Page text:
Moths of North Carolina
Scientific Name:
Common Name:
Family (Alpha):
« »
View PDFErebidae Members:
Dasychira Members:
24 NC Records

Dasychira plagiata (Walker, 1865) - Northern Pine Tussock Moth

Superfamily: Noctuoidea Family: ErebidaeSubfamily: LymantriinaeTribe: OrgyiiniP3 Number: 930156.00 MONA Number: 8304.00
Comments: One of 16 species in this genus that occur in North America, 10 of which have been recorded in North Carolina.
Field Guide Descriptions: Beadle and Leckie (2012)Online Photographs: MPG, BugGuide, iNaturalist, Google, BAMONA, GBIF, BOLDTechnical Description, Adults: Forbes (1948) lumps both plagiata and pinicola under pini. Technical Description, Immature Stages: Ferguson (1978) provides a key to the larvae.                                                                                 
Adult Markings: Males are fairly uniformly gray to grayish-brown, with little contrast between the median area and the basal and subterminal areas. As in manto, the reniform is bounded by white patches, but the lines are much thinner in plagiata than manto (Forbes, 1948). Both lines are dentate and the postmedian is sinuous, becoming concave towards the inner margin. Ferguson (1978) mentions that the postmedian is commonly recurved opposite the cell and meets the costa at an acute angle. In some forms, there is a basal dash, but it rarely reaches the antemedian (Forbes, 1948). Females are larger but similarly marked.
Adult Structural Features: Dasychira species have two dorsal tufts on their abdomens, whereas Orgyia have just one. Adults lack mouthparts. Male genitalia differ from manto in the shape of the valve, uncus, and juxta (Ferguson, 1978). Females also differ from manto in the form of the anterior apophyses and in the degree of sclerotization of the ventral pouch posterior to the ostium (Ferguson, 1978).
Adult ID Requirements: Identifiable from good quality photos of unworn specimens.
Immatures and Development: Larvae are dark gray with reddish warts and a full complement of black hair pencils: two anteriorally and three posteriorally. A single row of black, plumose, clavate hairs runs along the sides of the thorax and abdomen (Ferguson, 1978). Larvae of manto are similar but have black rather than brown barbed hairs and have generally longer, fuller hair pencils; longer spines; and darker dorsal tufts (Ferguson, 1978).
Larvae ID Requirements: Identifiable from good quality photos, especially where associated with known host plants.
Distribution in North Carolina
Distribution: This a northern species that is essentially confined the Mountains in North Carolina. One record exists from Lake James State Park, however, which is located in the Piedmont but close to the base of the Blue Ridge Escarpment.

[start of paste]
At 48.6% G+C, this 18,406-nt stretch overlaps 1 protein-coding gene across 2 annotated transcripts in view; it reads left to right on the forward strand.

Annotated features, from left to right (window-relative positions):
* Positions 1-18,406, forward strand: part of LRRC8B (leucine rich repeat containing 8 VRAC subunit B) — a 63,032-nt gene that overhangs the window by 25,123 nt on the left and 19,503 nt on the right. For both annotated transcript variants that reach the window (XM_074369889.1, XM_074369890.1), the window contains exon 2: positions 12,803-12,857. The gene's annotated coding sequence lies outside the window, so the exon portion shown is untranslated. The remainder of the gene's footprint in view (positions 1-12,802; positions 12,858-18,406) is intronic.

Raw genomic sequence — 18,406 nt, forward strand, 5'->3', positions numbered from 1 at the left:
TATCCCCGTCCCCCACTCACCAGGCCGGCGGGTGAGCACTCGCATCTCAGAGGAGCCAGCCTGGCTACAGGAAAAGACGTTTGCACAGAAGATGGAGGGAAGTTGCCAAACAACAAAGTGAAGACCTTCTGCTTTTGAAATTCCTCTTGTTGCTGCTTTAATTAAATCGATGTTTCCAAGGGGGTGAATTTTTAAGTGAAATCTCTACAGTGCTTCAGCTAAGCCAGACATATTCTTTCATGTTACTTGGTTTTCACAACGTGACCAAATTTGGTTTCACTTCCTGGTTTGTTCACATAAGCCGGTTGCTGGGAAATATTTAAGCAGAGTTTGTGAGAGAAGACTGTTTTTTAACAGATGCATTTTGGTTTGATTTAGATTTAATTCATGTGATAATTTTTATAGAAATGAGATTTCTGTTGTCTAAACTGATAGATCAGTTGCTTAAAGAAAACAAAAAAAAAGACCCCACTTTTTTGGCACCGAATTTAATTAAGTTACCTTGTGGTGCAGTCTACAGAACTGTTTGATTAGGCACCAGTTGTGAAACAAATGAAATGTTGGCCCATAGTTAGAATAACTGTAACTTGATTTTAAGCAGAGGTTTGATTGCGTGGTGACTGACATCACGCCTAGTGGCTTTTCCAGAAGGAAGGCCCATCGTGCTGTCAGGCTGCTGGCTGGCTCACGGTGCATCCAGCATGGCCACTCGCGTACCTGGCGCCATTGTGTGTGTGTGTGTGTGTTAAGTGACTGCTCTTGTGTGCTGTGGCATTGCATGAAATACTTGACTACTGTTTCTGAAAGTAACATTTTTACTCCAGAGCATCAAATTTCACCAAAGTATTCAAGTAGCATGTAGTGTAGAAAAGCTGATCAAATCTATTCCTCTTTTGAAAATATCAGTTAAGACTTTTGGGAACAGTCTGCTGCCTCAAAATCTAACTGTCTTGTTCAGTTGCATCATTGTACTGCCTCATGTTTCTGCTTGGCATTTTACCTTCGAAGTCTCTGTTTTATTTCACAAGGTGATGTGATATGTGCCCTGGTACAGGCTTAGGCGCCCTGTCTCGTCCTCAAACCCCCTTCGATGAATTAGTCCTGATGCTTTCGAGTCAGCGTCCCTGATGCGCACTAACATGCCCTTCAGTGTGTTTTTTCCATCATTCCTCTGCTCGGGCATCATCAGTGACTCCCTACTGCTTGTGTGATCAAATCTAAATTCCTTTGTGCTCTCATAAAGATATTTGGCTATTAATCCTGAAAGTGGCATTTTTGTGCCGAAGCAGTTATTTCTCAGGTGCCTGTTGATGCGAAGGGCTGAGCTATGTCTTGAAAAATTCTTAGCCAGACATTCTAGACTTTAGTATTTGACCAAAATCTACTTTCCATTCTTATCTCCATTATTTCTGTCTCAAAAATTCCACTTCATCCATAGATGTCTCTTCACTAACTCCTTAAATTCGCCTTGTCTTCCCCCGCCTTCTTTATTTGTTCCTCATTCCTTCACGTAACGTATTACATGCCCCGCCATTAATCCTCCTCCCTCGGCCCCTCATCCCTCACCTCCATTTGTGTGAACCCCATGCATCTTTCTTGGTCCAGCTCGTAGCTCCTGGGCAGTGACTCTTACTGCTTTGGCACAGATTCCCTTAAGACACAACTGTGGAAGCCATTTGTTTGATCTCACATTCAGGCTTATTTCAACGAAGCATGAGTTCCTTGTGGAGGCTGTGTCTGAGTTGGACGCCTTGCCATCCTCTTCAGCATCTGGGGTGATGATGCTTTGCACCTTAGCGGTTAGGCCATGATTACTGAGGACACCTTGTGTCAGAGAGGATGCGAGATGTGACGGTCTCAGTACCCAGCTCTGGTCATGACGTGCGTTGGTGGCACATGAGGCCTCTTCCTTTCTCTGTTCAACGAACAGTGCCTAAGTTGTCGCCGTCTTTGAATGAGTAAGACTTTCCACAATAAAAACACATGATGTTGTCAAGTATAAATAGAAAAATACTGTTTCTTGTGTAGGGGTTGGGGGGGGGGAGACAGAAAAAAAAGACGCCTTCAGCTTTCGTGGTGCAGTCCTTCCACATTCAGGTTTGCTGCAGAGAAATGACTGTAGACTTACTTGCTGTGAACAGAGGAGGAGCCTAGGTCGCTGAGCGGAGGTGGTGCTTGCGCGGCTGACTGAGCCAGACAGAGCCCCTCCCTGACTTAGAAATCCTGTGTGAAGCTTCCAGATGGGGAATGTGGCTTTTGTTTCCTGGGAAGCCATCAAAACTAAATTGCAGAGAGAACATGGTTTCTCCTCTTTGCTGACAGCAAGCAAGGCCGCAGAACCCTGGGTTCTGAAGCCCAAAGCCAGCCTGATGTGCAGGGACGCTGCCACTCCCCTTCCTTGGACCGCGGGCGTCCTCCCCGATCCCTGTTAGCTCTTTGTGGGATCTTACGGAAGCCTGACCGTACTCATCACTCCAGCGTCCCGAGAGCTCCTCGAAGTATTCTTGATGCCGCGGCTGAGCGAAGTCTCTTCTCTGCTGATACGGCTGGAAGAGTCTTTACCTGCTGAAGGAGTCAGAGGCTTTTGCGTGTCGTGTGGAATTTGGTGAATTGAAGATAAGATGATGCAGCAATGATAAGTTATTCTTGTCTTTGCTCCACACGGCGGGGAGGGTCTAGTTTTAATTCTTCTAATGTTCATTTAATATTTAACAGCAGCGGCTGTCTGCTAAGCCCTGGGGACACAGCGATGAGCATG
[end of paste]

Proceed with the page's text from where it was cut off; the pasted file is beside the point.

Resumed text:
County Map: Clicking on a county returns the records for the species in that county.
Flight Dates:
 High Mountains (HM) ‚Č• 4,000 ft.
 Low Mountains (LM) < 4,000 ft.
 Piedmont (Pd)
 Coastal Plain (CP)

Click on graph to enlarge
Flight Comments: Appears to have just a single adult flight in North Carolina.
Habitats and Life History
Habitats: Records in North Carolina come mainly from mesic stands of mixed hardwoods and conifers, including riparian and cove forests at elevations where Hemlock or White Pine are the likely hosts. Records from higher elevations also exist, where Spruce or Fir could be the main host plants used.
Larval Host Plants: This species appears to be a generalist on conifer species, feeding on Spruce, Fir, Hemlock, White Pine, and on at least some species of hard pines (Ferguson, 1978). - View
Observation Methods: Our records all come from 15 watt UV light traps. Adults do not feed, so do not come to bait or to flowers. Larvae are distinctive and should be looked for on low-growing trees and shrubs. The hair of all Lymantriinae larvae are possibly urticating, however, and should be handled with care (Ferguson, 1978).
Status in North Carolina
Natural Heritage Program Status:
Natural Heritage Program Ranks: GNR [S4]
State Protection: Has no legal protection, although permits are required to collect it on state parks and other public lands.
Comments: This species appears to occupy a wide range of conifer-containing habitats in the Mountains. Loss of Fir and Hemlock may reduce its populations or range, but its use of Spruce and White Pine means that it is unlikely to be extirpated from the state.

 Photo Gallery for Dasychira plagiata - Northern Pine Tussock Moth

Photos: 4

Recorded by: tom ward on 2021-09-14
Buncombe Co.
Recorded by: tom ward on 2021-09-07
Buncombe Co.
Recorded by: Jim Petranka and Becky Elkin on 2020-08-26
Madison Co.
Recorded by: K. Bischof on 2014-05-31
McDowell Co.